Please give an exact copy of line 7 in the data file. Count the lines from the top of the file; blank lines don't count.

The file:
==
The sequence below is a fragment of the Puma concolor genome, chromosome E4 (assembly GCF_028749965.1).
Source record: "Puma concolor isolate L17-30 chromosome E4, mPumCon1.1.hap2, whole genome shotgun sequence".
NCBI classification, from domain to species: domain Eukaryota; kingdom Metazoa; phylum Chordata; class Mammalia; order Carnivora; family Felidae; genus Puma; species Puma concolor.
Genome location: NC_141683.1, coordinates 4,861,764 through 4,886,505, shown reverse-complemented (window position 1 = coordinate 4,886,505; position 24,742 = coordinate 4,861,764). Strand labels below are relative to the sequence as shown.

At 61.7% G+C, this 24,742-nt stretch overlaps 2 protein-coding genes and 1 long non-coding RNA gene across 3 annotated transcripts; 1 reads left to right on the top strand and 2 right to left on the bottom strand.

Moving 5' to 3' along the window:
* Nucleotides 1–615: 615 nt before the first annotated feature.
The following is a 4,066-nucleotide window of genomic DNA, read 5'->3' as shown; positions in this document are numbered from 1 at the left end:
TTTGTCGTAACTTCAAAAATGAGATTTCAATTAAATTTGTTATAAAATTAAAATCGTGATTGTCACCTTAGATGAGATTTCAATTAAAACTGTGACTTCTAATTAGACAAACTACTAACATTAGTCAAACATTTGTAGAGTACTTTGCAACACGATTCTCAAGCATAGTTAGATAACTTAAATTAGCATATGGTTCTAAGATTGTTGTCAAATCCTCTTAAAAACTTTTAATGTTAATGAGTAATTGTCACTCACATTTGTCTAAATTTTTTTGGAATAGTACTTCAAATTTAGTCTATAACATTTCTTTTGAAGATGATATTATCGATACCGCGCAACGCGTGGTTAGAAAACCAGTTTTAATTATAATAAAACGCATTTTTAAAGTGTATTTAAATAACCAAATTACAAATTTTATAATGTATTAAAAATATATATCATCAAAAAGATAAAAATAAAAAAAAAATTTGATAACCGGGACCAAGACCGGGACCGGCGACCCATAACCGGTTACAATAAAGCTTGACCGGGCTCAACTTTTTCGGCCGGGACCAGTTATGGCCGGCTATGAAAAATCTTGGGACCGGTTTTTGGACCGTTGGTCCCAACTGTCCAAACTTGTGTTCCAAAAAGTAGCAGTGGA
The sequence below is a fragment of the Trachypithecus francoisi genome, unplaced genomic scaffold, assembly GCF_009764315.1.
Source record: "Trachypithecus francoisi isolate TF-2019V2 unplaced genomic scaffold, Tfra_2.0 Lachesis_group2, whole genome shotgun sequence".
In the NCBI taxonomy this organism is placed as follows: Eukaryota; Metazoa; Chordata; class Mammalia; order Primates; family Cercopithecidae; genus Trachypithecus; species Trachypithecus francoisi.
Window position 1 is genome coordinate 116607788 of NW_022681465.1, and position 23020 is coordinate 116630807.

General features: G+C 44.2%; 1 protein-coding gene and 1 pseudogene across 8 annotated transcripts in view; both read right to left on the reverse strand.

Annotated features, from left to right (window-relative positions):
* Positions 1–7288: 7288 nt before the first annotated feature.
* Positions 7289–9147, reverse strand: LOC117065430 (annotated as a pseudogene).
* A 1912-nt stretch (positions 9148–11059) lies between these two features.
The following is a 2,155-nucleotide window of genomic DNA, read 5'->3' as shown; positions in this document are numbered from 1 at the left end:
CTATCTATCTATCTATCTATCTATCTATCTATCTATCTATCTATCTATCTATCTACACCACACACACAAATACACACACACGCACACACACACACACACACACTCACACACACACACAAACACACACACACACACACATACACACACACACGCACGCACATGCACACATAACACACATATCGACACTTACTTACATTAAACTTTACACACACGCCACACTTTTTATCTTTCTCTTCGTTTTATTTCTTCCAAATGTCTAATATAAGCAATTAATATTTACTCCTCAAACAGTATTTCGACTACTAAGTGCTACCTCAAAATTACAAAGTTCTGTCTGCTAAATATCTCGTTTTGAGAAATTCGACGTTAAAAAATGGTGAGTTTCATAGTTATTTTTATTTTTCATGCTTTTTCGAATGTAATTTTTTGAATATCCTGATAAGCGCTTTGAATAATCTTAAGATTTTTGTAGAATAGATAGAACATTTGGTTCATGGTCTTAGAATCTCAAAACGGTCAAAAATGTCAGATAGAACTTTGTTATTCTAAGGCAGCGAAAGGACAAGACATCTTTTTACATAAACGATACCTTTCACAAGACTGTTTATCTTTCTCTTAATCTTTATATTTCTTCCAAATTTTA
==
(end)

* Nucleotides 1–615: 615 nt before the first annotated feature.